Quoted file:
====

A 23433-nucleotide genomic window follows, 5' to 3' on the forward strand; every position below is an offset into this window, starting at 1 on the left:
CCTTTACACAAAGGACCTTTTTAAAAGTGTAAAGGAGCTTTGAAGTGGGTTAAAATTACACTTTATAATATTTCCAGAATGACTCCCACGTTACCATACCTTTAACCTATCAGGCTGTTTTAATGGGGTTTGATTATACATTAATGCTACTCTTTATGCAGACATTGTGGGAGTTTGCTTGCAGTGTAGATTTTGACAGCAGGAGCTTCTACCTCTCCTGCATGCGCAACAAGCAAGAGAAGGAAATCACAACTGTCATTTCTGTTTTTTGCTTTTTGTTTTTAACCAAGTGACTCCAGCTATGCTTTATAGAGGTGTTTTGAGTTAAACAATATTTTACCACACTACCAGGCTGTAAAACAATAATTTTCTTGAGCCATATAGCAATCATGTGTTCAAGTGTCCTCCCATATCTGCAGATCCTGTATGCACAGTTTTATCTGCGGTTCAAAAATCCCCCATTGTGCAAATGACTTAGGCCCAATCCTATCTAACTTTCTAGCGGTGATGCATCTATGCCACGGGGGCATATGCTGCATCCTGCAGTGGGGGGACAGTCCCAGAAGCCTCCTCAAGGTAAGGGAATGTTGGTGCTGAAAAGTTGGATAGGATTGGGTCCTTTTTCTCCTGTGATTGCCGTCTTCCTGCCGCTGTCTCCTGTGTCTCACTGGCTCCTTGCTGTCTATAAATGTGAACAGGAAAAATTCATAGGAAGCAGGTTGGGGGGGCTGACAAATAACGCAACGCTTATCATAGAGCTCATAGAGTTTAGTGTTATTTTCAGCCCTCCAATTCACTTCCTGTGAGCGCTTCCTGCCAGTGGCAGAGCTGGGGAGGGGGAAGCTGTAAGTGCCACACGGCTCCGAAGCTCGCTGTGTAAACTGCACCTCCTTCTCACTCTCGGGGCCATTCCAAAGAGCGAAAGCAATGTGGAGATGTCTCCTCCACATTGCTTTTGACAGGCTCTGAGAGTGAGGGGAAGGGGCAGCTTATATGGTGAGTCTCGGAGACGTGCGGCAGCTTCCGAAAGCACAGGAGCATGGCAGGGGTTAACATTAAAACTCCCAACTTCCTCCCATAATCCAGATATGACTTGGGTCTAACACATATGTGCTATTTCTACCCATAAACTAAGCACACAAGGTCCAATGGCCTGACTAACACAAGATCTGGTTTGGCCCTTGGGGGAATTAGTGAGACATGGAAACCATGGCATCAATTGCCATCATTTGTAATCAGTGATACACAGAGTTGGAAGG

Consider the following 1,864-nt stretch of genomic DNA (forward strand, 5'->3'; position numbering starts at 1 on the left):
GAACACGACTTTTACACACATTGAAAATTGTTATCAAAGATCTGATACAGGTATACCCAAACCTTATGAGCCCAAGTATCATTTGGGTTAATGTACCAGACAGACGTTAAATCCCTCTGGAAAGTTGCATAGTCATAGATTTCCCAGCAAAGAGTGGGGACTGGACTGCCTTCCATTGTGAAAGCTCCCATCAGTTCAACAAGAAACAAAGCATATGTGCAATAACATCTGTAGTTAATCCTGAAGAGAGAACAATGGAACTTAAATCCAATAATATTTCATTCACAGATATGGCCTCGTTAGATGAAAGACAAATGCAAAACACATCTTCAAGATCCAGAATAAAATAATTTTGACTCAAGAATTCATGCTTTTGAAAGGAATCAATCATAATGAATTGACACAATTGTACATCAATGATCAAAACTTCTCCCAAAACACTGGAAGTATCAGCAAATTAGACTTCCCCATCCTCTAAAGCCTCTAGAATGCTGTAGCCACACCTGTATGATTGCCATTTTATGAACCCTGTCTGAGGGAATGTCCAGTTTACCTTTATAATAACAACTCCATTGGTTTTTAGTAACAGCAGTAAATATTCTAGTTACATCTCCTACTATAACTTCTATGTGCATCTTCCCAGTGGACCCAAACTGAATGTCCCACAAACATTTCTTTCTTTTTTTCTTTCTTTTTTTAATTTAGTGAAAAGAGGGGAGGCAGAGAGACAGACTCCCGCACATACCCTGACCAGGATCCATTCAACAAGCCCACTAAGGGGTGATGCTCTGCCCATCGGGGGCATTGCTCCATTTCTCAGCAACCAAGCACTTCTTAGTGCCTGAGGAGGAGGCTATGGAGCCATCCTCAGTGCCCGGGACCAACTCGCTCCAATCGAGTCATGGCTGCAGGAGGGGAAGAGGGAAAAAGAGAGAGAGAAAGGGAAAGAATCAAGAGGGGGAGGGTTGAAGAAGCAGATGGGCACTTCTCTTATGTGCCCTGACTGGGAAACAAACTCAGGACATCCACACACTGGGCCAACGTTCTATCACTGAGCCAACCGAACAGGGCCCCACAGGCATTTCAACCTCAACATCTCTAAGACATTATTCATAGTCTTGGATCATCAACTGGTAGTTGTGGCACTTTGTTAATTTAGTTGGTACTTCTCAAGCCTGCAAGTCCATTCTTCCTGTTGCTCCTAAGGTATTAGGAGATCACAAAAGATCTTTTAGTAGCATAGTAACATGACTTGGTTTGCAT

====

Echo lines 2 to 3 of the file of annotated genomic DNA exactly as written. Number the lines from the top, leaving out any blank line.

CCTTTACACAAAGGACCTTTTTAAAAGTGTAAAGGAGCTTTGAAGTGGGTTAAAATTACACTTTATAATATTTCCAGAATGACTCCCACGTTACCATACCTTTAACCTATCAGGCTGTTTTAATGGGGTTTGATTATACATTAATGCTACTCTTTATGCAGACATTGTGGGAGTTTGCTTGCAGTGTAGATTTTGACAGCAGGAGCTTCTACCTCTCCTGCATGCGCAACAAGCAAGAGAAGGAAATCACAACTGTCATTTCTGTTTTTTGCTTTTTGTTTTTAACCAAGTGACTCCAGCTATGCTTTATAGAGGTGTTTTGAGTTAAACAATATTTTACCACACTACCAGGCTGTAAAACAATAATTTTCTTGAGCCATATAGCAATCATGTGTTCAAGTGTCCTCCCATATCTGCAGATCCTGTATGCACAGTTTTATCTGCGGTTCAAAAATCCCCCATTGTGCAAATGACTTAGGCCCAATCCTATCTAACTTTCTAGCGGTGATGCATCTATGCCACGGGGGCATATGCTGCATCCTGCAGTGGGGGGACAGTCCCAGAAGCCTCCTCAAGGTAAGGGAATGTTGGTGCTGAAAAGTTGGATAGGATTGGGTCCTTTTTCTCCTGTGATTGCCGTCTTCCTGCCGCTGTCTCCTGTGTCTCACTGGCTCCTTGCTGTCTATAAATGTGAACAGGAAAAATTCATAGGAAGCAGGTTGGGGGGGCTGACAAATAACGCAACGCTTATCATAGAGCTCATAGAGTTTAGTGTTATTTTCAGCCCTCCAATTCACTTCCTGTGAGCGCTTCCTGCCAGTGGCAGAGCTGGGGAGGGGGAAGCTGTAAGTGCCACACGGCTCCGAAGCTCGCTGTGTAAACTGCACCTCCTTCTCACTCTCGGGGCCATTCCAAAGAGCGAAAGCAATGTGGAGATGTCTCCTCCACATTGCTTTTGACAGGCTCTGAGAGTGAGGGGAAGGGGCAGCTTATATGGTGAGTCTCGGAGACGTGCGGCAGCTTCCGAAAGCACAGGAGCATGGCAGGGGTTAACATTAAAACTCCCAACTTCCTCCCATAATCCAGATATGACTTGGGTCTAACACATATGTGCTATTTCTACCCATAAACTAAGCACACAAGGTCCAATGGCCTGACTAACACAAGATCTGGTTTGGCCCTTGGGGGAATTAGTGAGACATGGAAACCATGGCATCAATTGCCATCATTTGTAATCAGTGATACACAGAGTTGGAAGG

Consider the following 1,864-nt stretch of genomic DNA (forward strand, 5'->3'; position numbering starts at 1 on the left):